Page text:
Renowned Breast Cancer Expert Dr. Larry Norton Expresses Continued Support for Age 40 Screening


CLIFTON, N.J. – Dr. Larry Norton, Deputy Physician-in-Chief for Breast Cancer Programs and the Medical Director of the Evelyn H. Lauder Breast Center at Memorial Sloan-Kettering Cancer Center, has expressed his continued support for women to begin annual breast cancer screening at age 40.

In response to new guidelines published by the American Cancer Society recommending annual mammograms starting at age 45, Dr. Norton — who serves as scientific advisor for the Cure Breast Cancer Foundation (CBCF), a Clifton, N.J. – based not-for-profit 501(c) 3 charity — recently released a statement outlining the many benefits of early testing.

Dr. Norton’s response expands upon information from Denise Grady of the New York Times stating:

“All the groups agree that mammography can reduce a woman’s risk of dying from breast cancer, by about 20 percent. But when it comes to when to start and how often to screen, many experts say there is no one answer that suits all women.

Those who want to find tumors when they are as small and as early as possible should screen earlier and more often — provided that they can live with the high likelihood that at some point they will be called back to the clinic for more testing based on a false positive.

Women who find screening onerous or nerve-racking can take advantage of the opportunity to start later and undergo the testing less often — provided that they can live with the possibility that if they do develop cancer, the tumor may be larger and more advanced than it would have been had they been screened more often.”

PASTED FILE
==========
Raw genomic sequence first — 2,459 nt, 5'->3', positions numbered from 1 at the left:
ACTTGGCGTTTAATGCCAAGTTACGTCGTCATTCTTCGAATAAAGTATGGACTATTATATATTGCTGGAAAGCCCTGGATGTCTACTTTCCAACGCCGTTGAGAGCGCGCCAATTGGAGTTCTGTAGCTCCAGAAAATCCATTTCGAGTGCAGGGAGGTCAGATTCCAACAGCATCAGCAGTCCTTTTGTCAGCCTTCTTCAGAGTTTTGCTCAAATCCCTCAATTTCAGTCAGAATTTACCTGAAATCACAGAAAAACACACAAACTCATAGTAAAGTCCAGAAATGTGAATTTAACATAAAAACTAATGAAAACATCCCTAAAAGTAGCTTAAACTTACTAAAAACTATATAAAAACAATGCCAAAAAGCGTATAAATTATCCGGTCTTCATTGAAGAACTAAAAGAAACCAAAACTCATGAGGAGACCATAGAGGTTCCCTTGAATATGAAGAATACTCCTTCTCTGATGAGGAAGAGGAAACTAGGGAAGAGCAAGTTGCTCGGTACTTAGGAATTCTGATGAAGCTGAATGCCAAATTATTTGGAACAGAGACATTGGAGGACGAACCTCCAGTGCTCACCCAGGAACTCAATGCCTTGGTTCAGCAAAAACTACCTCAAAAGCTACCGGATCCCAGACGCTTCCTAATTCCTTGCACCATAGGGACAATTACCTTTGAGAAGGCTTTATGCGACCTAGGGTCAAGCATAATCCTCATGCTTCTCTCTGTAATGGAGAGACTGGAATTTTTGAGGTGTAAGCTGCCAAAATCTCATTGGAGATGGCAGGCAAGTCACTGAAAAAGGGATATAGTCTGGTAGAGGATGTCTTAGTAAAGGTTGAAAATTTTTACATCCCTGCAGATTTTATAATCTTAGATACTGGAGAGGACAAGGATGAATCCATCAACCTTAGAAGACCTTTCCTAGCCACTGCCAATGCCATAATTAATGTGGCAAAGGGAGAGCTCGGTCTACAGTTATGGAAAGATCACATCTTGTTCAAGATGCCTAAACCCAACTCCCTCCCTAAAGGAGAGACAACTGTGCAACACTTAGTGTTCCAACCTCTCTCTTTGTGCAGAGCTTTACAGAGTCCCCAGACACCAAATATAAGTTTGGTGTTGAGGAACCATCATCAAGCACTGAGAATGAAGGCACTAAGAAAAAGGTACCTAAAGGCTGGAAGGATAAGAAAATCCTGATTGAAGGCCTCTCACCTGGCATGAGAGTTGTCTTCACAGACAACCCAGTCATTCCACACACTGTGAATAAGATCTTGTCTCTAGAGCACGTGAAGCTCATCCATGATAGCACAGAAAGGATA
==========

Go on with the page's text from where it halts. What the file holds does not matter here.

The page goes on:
Dr. Norton adds:

”20% is probably a low estimate of the benefit. The benefit may be as high as 48% in women who are actually screened.

The use of the word “high” may be a slight overstatement. And most of the cases called back only need one more mammogram view or a sonogram to be told that they have no problem. A small percentage (1-3%) need a needle biopsy to be assured  that they do not have cancer, and studies have shown that most such women are grateful for the news and support further breast screening.

And “larger and more advanced” means that more aggressive management is often necessary as well as the possibility of a lower chance of cure.

For these reasons, I continue to support annual mammography starting at age 40 for a woman at average risk of developing breast cancer.”

Dr. Norton who is leading the fight against breast cancer with groundbreaking work and has discovered that cancer cell mobility and the interactions between the cancer cell and its microscopic environment are the key pathways to understanding and eventually eradicating breast cancer.

CBCF is directly responsible for and is actively supporting Dr. Norton’s work through fundraising for two important research projects – breast cancer and its microenvironment and bone metabolism and breast cancer.  All this work is coordinated by Dr. Norton and a dedicated team of physicians and scientists at Memorial Sloan Kettering Cancer Center in New York and New Jersey and their national and international collaborators. It is based on the discovery that abnormal cell division is only one of the dangerous characteristic of cancer.

For more information on the CBCF, please call (973) 471-CBCF (2223) or visit

Cure Breast Cancer Foundation

The Cure Breast Cancer Foundation (CBCF) is a Clifton, N.J. – based not-for-profit 501(c) 3 charity devoted to fund research on the growth and spreading of breast cancer cells, also known as the Self-Seeding Theory, at the Memorial Sloan-Kettering Cancer Center in Manhattan and other national and international cancer research facilities under the direction of Dr. Larry Norton, who serves as the Foundation’s Scientific Advisor.  The founder and president is Carly Abramson.  Her father, Andrew Abramson, is Treasurer.  For more information, call (973) 471-CBCF (2223), e-mail or visit

Leave a Reply

Fill in your details below or click an icon to log in: Logo

You are commenting using your account. Log Out /  Change )

Facebook photo

You are commenting using your Facebook account. Log Out /  Change )

Connecting to %s